Every leader hopes their decisions and demeanor will inspire trust in those around them. Every leader also experiences fear. We fear different things and manage that fear in different ways. These fears hinder us from making the shift to being a more authentic and transparent leader. Fear may also be tough to nail down. Often, what we believe we’re afraid of is only a symptom of something deeper. So, let’s dig in…
Fear of being judged
We have ideas and hesitate to share them, because we fear how we will be perceived and how those ideas will be received. We worry that we will be defined by one idea, relegated to a single perspective. Have you ever shared an idea that was met with surprise from others who “couldn’t believe” you would think that or say that? Remember what that felt like, to be pushed back into a box of someone else’s expectations? Those experiences stay with us, so we make choices based on a past experience we barely remember.
As leaders, we often fail to share our own struggles, because we worry what might happen when those who follow us Learn The Truth. Often, this isn’t even a conscious thought process. We simply fall into the habit of holding back.
Fear of being found out
There’s a darker side to fear we rarely talk about. The fear of being judged and found better than we believe we are perceived. What happens then? Expectations rise, margin for error shrinks and people begin to truly Depend On Us. That feeling is often more terrifying than any judgement that finds us lacking.
Fear of being valued
This isn’t about a fear of someone appreciating you. This is the fear of someone else defining you, limiting your worth by assigning your value. When we allow others’ impressions or perceptions of us to define our value, we become trapped in their expectations, limited by their capacity to recognize our worth.
That’s not the fault of other people. None of us have an infinite capacity to understand. Even when we do our level best to give everyone love, acceptance and understanding, we still form opinions … or at least impressions of people. When those folks operate outside of those impressions, it’s sometimes shocking. And that’s okay. For us, the goal is to appreciate people being who they are. While working toward not allowing others’ responses to determine our personal limits.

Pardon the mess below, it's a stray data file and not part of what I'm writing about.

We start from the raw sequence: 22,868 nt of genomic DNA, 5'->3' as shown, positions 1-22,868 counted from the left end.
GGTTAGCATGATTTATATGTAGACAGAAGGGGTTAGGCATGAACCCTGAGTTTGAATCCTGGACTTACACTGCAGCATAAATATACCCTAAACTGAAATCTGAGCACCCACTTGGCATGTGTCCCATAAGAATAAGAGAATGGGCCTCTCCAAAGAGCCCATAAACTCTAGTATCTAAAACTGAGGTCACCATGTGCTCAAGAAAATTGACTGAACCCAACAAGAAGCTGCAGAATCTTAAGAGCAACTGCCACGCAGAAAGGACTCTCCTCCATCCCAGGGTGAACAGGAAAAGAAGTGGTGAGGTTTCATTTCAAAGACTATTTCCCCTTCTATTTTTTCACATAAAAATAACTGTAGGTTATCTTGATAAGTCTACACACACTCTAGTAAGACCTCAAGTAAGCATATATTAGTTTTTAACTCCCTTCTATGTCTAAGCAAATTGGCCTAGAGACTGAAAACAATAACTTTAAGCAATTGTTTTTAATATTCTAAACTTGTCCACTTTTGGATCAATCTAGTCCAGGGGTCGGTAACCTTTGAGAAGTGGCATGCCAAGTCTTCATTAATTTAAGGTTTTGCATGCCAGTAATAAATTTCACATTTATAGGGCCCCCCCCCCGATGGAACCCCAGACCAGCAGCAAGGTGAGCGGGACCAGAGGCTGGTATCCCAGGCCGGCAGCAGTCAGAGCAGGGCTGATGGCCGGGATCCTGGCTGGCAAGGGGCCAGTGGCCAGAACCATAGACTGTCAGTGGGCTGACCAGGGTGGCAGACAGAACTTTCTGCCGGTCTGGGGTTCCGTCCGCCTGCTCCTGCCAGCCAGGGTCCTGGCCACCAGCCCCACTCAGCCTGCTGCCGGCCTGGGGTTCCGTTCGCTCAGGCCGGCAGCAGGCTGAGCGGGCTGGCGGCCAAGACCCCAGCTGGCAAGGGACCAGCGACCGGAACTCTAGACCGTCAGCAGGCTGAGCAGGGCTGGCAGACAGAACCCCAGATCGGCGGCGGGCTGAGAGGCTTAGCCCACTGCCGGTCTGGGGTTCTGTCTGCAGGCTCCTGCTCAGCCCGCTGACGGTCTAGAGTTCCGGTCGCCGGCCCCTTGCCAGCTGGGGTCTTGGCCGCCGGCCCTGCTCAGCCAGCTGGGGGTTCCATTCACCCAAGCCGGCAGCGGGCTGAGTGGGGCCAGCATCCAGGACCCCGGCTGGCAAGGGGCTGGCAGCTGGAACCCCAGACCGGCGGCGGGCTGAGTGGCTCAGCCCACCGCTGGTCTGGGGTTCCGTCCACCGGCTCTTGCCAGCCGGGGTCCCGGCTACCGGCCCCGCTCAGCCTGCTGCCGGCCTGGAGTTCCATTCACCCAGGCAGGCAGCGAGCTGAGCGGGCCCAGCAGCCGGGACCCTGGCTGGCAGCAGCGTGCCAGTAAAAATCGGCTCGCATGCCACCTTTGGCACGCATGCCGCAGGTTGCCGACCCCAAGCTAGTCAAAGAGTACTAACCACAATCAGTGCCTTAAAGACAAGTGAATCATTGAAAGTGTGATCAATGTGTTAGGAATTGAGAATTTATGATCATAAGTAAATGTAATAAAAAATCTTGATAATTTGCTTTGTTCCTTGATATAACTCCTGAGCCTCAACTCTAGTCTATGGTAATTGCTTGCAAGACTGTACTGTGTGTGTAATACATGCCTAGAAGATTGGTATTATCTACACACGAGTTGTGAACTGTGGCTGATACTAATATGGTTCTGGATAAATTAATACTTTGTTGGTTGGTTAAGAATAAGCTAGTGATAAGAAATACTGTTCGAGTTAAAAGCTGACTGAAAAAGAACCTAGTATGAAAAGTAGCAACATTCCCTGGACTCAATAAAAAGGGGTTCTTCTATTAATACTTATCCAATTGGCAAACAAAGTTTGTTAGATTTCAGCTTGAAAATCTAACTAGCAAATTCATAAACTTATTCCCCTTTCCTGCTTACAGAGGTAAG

Getting past the fear
The first step in conquering fear is to choose to accept your inherent value. Even though you may not always be “right” and your ideas may not always be “perfect,” you have value, and you carry that value with you. Whether you choose to invest that value is your choice, and when you do, the response from others does not lessen that value.
The reason this step is so important, is that you cannot give what you do not have. If you do not choose to embrace your value, you are choosing to put limits on what you offer others.
Many people live with the fear that they are “going to fail” or that they are “this close to being fired.” These fears linger even when everyone around them is pleased with their work and thankful for the value they add to the team. This scenario is both a failure of leadership and a failure of limitations. It’s a failure of leadership, because the leader is not connecting well enough with the person to communicate how much they value them. It’s a limiting belief, because the person in question is putting a cap on their capacity to add value, for themselves and others.
Curiosity is a powerful weapon to defeat fear
Wanting to know more, see more or experience more is as much about mindset as it is about the enrichment received from that activity or interaction.
“Curiosity will conquer fear even more than bravery will.” — James Stephens, Irish novelist
At its core, curiosity is about learning truth rather than assuming truth, seeking new information rather than letting the past define us. Curiosity understands there is value even when others may not yet see that value, and curiosity asks questions when it feels easier to make assumptions.
What are some ways to shift your thinking to encourage questions rather than assumptions? Or to be more intentional about investing your value, free of perceived limits?
Next time, we will talk more about the relationship between truth and value in leadership.